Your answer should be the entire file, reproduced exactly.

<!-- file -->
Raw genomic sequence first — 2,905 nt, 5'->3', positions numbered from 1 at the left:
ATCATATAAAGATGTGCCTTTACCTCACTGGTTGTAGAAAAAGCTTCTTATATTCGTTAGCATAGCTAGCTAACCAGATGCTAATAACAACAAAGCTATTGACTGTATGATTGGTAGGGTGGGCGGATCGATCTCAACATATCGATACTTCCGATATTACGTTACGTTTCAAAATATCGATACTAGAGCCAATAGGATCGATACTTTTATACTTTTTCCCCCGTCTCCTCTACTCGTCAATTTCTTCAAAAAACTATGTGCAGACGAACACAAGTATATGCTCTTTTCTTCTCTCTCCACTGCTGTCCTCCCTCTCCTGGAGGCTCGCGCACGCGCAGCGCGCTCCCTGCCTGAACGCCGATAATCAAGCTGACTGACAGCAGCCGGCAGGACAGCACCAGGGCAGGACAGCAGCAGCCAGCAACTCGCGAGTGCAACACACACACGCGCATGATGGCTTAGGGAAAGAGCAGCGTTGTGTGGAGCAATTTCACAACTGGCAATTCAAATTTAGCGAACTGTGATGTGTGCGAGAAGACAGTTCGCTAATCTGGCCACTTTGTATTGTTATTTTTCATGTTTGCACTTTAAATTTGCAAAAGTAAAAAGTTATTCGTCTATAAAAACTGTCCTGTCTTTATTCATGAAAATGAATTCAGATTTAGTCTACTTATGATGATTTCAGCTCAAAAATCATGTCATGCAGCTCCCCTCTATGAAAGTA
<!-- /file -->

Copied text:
Raw genomic sequence first — 2,905 nt, 5'->3', positions numbered from 1 at the left:
ATCATATAAAGATGTGCCTTTACCTCACTGGTTGTAGAAAAAGCTTCTTATATTCGTTAGCATAGCTAGCTAACCAGATGCTAATAACAACAAAGCTATTGACTGTATGATTGGTAGGGTGGGCGGATCGATCTCAACATATCGATACTTCCGATATTACGTTACGTTTCAAAATATCGATACTAGAGCCAATAGGATCGATACTTTTATACTTTTTCCCCCGTCTCCTCTACTCGTCAATTTCTTCAAAAAACTATGTGCAGACGAACACAAGTATATGCTCTTTTCTTCTCTCTCCACTGCTGTCCTCCCTCTCCTGGAGGCTCGCGCACGCGCAGCGCGCTCCCTGCCTGAACGCCGATAATCAAGCTGACTGACAGCAGCCGGCAGGACAGCACCAGGGCAGGACAGCAGCAGCCAGCAACTCGCGAGTGCAACACACACACGCGCATGATGGCTTAGGGAAAGAGCAGCGTTGTGTGGAGCAATTTCACAACTGGCAATTCAAATTTAGCGAACTGTGATGTGTGCGAGAAGACAGTTCGCTAATCTGGCCACTTTGTATTGTTATTTTTCATGTTTGCACTTTAAATTTGCAAAAGTAAAAAGTTATTCGTCTATAAAAACTGTCCTGTCTTTATTCATGAAAATGAATTCAGATTTAGTCTACTTATGATGATTTCAGCTCAAAAATCATGTCATGCAGCTCCCCTCTATGAAAGTA